Yesterday we ran a big experiment for the first time.
A client we have been working with since last year for several agile and scrum trainings asked us for advice and coaching for one of their development teams. I went in for a couple of interviews to analyse their situation and biggest issues. Without going into too much detail, they were having issues with their test automation. A lot of issues. And you know what my distinguished colleague and friend Corey Haines always says: “If your test suite is bugging you, then look to the design of your code for the root cause.” And he proved right again in this statement. They had embedded C code that was strongly coupled, extremely hard to test and difficult to wrap your head around.
So we started our first legacy coderetreat sessions in the spring, focusing on clarifying naming and making duplication more visible so that we knew where and how to start refactoring this codebase. Now 4 months and 6 sessions later the team has developed an extension to Cmockery – a lightweight testing framework for C. Their extension helps you to automatically create mocks and stubs for all functions in a module. You can find their extension on github. I’ve seen a huge progress in how they develop new user stories and how they gradually improve the legacy code, taking baby steps to make their life a bit easier when they need to change existing code. Their CI build has been stable for weeks now and their reworked test suite is now a lot more trustworthy. Now back to the exiting day of yesterday. We had invited the other teams of the development department to join in for a corporate wide coderetreat. 3 other teams joined in for the session of yesterday. This meant that we had almost 40 developers spread across 4 teams and 4 different locations on the same floor. I had the good fortune of having 3 excellent co-facilitators.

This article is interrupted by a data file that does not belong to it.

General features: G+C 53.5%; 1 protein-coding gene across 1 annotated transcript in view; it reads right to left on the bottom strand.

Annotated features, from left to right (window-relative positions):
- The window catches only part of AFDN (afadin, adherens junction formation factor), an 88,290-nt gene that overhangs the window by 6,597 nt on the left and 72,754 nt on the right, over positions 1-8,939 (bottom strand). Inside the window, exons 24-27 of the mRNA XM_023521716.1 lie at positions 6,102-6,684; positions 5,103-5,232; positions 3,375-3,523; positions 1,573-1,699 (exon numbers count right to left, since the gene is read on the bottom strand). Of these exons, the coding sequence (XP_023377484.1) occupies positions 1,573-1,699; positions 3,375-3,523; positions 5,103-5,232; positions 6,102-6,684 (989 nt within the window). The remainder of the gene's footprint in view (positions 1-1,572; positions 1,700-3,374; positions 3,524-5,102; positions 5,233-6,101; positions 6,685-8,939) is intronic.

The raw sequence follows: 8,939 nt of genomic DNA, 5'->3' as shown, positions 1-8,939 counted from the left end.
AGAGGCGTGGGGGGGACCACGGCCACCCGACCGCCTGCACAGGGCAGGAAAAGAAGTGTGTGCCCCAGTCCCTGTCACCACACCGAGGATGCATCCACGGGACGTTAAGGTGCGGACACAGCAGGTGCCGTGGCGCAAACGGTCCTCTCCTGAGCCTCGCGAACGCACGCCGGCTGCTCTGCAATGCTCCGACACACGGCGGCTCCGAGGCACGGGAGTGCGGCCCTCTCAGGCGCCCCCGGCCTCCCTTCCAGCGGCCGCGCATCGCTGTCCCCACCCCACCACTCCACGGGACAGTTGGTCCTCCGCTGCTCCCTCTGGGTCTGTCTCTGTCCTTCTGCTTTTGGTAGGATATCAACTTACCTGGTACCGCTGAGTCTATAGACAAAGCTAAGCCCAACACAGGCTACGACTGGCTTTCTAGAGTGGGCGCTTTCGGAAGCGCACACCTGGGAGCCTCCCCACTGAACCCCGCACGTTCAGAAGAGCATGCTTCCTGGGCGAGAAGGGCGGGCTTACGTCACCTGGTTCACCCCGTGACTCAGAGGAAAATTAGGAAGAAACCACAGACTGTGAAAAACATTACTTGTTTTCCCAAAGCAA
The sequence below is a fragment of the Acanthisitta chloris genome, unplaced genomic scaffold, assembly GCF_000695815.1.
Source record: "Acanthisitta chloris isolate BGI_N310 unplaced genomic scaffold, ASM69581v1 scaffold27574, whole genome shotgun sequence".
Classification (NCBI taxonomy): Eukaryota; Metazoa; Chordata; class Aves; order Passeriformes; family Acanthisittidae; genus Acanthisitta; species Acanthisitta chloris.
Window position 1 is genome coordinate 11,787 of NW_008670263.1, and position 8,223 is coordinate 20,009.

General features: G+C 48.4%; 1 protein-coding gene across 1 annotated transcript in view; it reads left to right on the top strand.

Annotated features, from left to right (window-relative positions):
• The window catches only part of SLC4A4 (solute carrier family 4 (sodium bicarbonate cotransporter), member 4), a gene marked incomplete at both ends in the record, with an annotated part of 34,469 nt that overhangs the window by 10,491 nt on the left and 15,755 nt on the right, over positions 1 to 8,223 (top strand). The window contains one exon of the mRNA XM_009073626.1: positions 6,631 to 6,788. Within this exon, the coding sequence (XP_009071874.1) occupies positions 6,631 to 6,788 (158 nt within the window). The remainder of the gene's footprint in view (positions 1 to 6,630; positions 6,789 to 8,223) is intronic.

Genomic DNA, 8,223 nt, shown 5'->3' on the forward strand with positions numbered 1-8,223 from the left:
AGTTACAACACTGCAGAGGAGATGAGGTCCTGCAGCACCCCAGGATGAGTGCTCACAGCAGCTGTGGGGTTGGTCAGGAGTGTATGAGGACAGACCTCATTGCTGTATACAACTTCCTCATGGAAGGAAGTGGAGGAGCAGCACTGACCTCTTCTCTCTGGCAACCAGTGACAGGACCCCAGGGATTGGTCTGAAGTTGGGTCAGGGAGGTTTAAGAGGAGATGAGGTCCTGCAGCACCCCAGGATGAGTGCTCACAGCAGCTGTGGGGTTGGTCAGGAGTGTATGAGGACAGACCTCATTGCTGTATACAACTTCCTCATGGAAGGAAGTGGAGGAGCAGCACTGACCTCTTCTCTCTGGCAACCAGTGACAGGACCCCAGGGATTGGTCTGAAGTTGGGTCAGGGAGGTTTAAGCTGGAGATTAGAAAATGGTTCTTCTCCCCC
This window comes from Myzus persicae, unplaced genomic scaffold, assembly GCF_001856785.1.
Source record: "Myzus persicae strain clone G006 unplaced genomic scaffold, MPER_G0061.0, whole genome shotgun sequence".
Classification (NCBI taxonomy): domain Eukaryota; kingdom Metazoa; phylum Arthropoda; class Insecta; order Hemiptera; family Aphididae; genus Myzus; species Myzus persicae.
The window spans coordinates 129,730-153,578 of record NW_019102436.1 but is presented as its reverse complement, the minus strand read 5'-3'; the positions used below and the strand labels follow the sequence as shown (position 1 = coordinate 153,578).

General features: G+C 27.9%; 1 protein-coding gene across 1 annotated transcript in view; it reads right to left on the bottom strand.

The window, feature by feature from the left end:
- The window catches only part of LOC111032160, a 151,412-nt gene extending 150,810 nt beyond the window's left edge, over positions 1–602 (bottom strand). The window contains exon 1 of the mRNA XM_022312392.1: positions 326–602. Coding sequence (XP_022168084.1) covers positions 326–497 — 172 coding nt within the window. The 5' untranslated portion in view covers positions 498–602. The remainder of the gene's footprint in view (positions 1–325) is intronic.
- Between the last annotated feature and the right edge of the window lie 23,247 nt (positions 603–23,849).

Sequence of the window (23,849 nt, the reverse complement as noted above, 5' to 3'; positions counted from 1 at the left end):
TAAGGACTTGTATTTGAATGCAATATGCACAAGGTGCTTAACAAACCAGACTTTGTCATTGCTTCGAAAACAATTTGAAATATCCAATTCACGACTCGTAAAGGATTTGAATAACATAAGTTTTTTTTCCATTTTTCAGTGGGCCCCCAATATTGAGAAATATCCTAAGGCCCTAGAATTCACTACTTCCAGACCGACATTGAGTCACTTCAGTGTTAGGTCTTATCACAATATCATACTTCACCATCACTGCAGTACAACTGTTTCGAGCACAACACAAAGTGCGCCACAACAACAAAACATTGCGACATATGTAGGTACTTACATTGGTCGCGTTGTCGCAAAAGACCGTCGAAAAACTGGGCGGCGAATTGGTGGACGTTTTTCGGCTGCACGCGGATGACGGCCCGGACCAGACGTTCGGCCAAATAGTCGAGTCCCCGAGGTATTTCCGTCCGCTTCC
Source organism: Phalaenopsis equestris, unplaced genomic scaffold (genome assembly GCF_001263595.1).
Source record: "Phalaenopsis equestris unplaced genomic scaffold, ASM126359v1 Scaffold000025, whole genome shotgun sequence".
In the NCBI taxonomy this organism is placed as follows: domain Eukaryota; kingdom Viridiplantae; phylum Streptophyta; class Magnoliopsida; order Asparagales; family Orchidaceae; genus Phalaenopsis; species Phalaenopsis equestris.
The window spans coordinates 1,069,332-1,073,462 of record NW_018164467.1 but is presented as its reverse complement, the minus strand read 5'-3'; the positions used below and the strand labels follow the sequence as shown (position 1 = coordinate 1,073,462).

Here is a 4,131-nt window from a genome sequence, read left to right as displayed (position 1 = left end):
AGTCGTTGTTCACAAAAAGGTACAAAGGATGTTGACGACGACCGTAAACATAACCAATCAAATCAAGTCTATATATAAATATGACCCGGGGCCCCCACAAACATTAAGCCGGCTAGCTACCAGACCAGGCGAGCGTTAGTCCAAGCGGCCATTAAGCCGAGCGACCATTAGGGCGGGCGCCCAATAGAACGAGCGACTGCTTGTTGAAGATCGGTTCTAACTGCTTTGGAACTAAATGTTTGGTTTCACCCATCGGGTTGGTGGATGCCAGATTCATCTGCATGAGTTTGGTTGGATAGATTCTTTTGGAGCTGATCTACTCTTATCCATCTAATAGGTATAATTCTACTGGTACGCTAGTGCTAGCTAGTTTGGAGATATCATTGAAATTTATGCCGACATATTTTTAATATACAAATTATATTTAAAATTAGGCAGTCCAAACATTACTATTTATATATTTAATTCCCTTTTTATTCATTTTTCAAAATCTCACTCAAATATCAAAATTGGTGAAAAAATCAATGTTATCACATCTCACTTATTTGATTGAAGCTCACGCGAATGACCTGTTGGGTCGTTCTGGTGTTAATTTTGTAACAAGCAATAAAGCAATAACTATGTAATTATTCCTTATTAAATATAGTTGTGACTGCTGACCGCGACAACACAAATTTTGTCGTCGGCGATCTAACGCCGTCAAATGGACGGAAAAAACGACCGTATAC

Big thanks again to Cédric, Nicolas and Baudouin to help me guide all teams. It was an experiment and it was exhausting. The 3 teams that were new to the codertreat concept all had 1 designated co-facilitator and I ran from one team to the other to help the facilitators and in the mean time ask some difficult questions to some of the teams. In the morning we tried doing big retrospectives with all teams but people were really too shy to share their learning moments with the rest of the teams.
So after lunch we switched to doing team retrospectives which improved the interactions a lot. At the end of the day we did a closing with all the people that were left. We had a lot of positive feedback from the teams. The two things that stood out the most during the closing were taking smaller steps and thereby focusing on creating smaller more decoupled functions; and revealing the intent of the code you are writing. Every team had enough people left that will hopefully start functioning as ambassadors of good code design to the rest of their team. I hope that this is the start of their first community of practice around code quality and test automation. The seed has been planted, now let’s give it time to grow.